By Jonathan Bradley
Post-secondary students could be getting lower fares, after Toronto City Council passed a motion at the start of the month to have the Toronto Transit Commission (TTC) board examine more affordable fare options for students.
The motion, introduced by Ward 11 University-Rosedale Councillor Mike Layton, cited the Ontario government’s implementation of the Student Choice Initiative (SCI), which cut monthly transit passes for post-secondary students without an agreement before Jan. 17, 2019.
The provincial government’s recent cuts to the Ontario Student Assistance Program (OSAP) were also cited as one of the reasons for bringing the motion to city council.
It passed in a 22-1 vote and requests that the TTC board review options for lowering post-secondary student fares.
“I introduced the motion because I have heard from students concerned about the financial hardships they are facing,” said Layton. “Every bit the city can give back to help our students we should take advantage of.”
He said that universities in Ontario have some of the highest tuition fees in the country, rent in Toronto is at a “record high”, and books can cost students an average of $1,500 a year depending on their program.
The motion was also prompted by an open letter sent by the University of Toronto Students’ Union (UTSU) to Toronto City Council.
Lucas Granger, UTSU vice-president external affairs, wrote the letter because he said that Toronto City Council needs to regroup on the issue after the SCI no longer allowed new U-Passes to implemented.
“Naturally, I was ecstatic [when this motion passed]. I had worked with Councillor Layton to help create this motion, so seeing it pass 22-1 was incredibly exciting,” said Granger. “Although passing of a report isn’t necessarily supportive of the results of the report, it still means a lot to see city council act on what I consider an urgent issue.”
Ryerson Students’ Union (RSU) vice-president education Kwaku Agyemang said the RSU signed onto the letter and has plans to lobby the TTC to have discounted student fare passes that are available for purchase on campus. The long-term goal is to implement a transit pass.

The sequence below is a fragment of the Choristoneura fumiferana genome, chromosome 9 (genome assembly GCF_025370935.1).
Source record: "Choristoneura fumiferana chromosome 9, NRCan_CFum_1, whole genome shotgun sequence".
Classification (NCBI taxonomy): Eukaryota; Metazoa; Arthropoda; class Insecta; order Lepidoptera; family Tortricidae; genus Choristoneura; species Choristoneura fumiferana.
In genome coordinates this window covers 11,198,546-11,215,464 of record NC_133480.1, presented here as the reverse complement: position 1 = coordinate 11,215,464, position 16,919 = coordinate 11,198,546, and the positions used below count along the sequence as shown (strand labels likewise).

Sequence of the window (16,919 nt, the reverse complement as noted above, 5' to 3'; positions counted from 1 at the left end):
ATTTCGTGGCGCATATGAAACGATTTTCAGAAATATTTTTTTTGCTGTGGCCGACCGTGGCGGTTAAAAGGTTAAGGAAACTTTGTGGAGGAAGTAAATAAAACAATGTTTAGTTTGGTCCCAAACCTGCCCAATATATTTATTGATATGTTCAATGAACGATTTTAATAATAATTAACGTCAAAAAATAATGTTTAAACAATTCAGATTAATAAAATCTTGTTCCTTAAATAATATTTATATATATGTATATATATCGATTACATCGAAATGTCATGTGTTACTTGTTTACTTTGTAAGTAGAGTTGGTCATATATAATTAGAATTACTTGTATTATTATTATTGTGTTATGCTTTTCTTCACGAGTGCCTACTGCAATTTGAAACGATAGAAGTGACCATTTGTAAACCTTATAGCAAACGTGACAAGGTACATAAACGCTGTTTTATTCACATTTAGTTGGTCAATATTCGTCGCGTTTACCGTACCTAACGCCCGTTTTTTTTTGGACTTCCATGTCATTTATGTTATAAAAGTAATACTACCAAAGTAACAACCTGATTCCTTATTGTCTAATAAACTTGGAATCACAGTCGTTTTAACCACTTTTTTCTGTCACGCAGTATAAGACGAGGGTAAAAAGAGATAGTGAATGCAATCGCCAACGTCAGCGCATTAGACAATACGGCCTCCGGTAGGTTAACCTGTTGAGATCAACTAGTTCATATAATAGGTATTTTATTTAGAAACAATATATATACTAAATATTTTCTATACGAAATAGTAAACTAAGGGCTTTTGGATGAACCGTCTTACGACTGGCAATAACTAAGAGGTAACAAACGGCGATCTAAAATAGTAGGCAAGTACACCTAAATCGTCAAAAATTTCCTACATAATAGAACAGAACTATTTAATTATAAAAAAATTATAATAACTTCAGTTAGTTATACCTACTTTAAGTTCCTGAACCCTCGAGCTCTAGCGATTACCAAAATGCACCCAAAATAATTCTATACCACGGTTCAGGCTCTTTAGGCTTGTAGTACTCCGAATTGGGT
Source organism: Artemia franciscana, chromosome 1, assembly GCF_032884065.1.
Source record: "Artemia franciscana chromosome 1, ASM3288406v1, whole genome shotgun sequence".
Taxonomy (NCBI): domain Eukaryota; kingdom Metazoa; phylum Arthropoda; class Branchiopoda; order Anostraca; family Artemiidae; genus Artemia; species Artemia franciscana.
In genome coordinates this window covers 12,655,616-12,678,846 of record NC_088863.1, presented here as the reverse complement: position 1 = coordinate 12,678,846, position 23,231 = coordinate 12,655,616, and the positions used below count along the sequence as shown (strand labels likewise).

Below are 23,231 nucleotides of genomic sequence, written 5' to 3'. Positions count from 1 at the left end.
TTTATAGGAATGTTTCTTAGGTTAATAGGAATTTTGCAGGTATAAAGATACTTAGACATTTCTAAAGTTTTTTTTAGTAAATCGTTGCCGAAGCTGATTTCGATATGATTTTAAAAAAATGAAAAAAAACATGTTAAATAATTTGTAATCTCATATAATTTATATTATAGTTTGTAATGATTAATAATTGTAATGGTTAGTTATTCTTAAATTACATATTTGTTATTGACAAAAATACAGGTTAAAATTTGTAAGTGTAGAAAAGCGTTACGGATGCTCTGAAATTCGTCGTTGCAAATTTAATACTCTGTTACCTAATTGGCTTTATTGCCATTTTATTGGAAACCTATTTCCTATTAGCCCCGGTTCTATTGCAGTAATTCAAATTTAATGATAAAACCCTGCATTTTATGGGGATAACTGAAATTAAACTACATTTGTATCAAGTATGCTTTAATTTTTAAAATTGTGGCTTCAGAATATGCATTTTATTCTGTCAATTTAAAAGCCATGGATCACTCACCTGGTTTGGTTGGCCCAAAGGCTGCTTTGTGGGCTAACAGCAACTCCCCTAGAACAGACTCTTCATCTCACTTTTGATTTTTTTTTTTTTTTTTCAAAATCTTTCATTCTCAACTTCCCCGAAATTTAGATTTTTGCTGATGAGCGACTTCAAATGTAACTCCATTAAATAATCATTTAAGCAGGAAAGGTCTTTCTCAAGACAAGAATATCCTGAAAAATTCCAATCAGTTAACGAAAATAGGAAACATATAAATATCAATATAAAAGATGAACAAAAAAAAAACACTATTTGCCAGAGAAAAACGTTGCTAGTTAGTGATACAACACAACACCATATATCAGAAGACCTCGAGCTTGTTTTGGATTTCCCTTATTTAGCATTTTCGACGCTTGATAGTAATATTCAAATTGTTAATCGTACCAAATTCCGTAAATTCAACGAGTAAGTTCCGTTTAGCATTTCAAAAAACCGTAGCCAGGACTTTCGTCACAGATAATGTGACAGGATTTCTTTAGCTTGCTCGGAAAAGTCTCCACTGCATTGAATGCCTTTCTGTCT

“It’s good to see that city councillors are moving in our favour [and] passing a motion that supports students,” said Agyemang.
Toronto City Council has requested the TTC board “take into account provincial changes to university and college fee systems, and report back in the 2020 budget process on revisions to the system.”
The motion was seconded Ward 13 Toronto Centre Councillor Kristyn Wong-Tam, who represents the area surrounding Ryerson. She did not respond for comment in time for publication.
Only one councillor, Stephen Holyday, voted against the motion.
“I had concerns about the practicality of the motion,” said Holyday, councillor for Ward 2 Etobicoke Centre. “I am of the view and experience that requesting staff to write reports takes time and resources from all of the other things they have to do.”
Holyday said he has concerns with singling out post-secondary students, because they already have a fare concession, . He said other people would have to subsidize a further discount for post-secondary students, such as other transit users or taxpayers.
Layton disputed this position. “While I appreciate the concerns, there is no reason we should be passing the buck on to another vulnerable service user. That is a backwards way of looking at the issue,” said Layton. “There are ways of ensuring we are improving the quality of life for all students, without making life more expensive for others.”
Zainab Shah, a third-year business management student, commutes from Mississauga, Ont. and uses MiWay and TTC to make her trips.
Shah said that despite working two jobs as a full-time student, she is still dependent on OSAP for almost all of her expenses.
“Every single cent for me counts, and it is also one of the reasons that I come to university three days instead of five,” said Shah. “To save money and time.”
The National Survey of Student Engagement 2014 said that 80 per cent of Ryerson students use public transit to travel to campus.
Murtaza Haider, a business management professor, said that the TTC has to be careful with implementing a further discount for post-secondary students.
“The cost of delivering transit is increasing over time. Mostly it’s labour, wages, pensions, and benefits, and it’s not related to fuel,” said Haider. “As wage-related costs go up, the costs of delivering transit services go up, so any shortfall that may result from a lower fare for post-secondary students will have to be matched by some other source.”
“It’s important that TTC fares are affordable for post-secondary students to increase the likelihood of an accessible education,” said Agyemang. “The whole idea of providing equitable spaces for students to at least participate in school is removing barriers. Transit and TTC fares is a big barrier [for students].”